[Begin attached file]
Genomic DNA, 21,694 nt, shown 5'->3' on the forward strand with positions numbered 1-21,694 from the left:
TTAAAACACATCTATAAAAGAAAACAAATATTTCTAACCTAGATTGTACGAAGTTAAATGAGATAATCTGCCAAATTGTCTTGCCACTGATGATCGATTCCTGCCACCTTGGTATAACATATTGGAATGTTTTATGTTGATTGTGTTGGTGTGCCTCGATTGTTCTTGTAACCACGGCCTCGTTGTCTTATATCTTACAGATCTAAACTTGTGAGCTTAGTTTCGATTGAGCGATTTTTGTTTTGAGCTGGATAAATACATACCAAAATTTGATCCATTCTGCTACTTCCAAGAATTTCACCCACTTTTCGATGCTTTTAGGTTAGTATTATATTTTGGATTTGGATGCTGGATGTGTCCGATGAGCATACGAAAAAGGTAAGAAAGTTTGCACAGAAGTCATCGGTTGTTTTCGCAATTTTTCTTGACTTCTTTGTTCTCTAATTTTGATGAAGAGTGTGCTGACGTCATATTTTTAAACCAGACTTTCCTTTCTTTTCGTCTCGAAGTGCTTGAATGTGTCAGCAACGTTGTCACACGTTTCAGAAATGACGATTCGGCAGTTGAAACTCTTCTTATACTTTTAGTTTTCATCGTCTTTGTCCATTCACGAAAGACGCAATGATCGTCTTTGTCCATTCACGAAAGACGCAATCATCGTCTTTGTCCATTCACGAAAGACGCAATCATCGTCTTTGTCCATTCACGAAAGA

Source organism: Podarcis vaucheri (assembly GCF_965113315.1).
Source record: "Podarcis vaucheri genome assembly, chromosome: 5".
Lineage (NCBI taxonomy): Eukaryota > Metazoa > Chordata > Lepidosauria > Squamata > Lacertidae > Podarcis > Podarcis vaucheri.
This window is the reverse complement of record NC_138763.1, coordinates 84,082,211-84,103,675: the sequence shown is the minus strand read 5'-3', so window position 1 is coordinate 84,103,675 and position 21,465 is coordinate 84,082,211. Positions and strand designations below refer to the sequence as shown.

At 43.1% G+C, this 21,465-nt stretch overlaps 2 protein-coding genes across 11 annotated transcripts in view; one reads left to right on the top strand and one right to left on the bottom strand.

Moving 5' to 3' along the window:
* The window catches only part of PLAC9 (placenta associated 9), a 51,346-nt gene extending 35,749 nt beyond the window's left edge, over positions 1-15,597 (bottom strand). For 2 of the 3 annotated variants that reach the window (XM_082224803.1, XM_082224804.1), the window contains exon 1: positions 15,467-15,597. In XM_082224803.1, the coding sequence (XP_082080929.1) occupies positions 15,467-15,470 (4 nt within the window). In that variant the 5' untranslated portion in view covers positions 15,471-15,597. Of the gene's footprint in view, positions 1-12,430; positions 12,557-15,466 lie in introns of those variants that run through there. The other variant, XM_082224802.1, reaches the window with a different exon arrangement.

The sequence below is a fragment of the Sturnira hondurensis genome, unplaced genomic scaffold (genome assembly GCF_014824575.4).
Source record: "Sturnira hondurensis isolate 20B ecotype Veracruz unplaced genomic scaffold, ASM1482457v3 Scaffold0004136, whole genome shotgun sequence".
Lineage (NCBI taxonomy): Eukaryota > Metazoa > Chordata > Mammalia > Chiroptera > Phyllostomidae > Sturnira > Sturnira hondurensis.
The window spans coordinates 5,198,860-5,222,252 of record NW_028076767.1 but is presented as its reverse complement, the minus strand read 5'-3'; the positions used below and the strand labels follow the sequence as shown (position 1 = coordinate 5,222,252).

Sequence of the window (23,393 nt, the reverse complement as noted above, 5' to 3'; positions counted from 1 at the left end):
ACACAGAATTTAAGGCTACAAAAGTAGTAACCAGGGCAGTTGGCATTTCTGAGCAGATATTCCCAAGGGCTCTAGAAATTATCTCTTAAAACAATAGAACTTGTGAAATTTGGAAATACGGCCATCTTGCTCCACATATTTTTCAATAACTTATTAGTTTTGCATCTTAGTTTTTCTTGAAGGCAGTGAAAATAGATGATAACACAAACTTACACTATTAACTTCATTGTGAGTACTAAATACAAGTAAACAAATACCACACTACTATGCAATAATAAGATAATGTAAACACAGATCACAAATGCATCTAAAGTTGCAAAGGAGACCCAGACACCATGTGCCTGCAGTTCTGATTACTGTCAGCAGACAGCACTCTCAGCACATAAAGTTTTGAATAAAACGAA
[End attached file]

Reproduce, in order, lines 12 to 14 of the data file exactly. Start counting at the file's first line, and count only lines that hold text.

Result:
Lineage (NCBI taxonomy): Eukaryota > Metazoa > Chordata > Mammalia > Chiroptera > Phyllostomidae > Sturnira > Sturnira hondurensis.
The window spans coordinates 5,198,860-5,222,252 of record NW_028076767.1 but is presented as its reverse complement, the minus strand read 5'-3'; the positions used below and the strand labels follow the sequence as shown (position 1 = coordinate 5,222,252).

Sequence of the window (23,393 nt, the reverse complement as noted above, 5' to 3'; positions counted from 1 at the left end):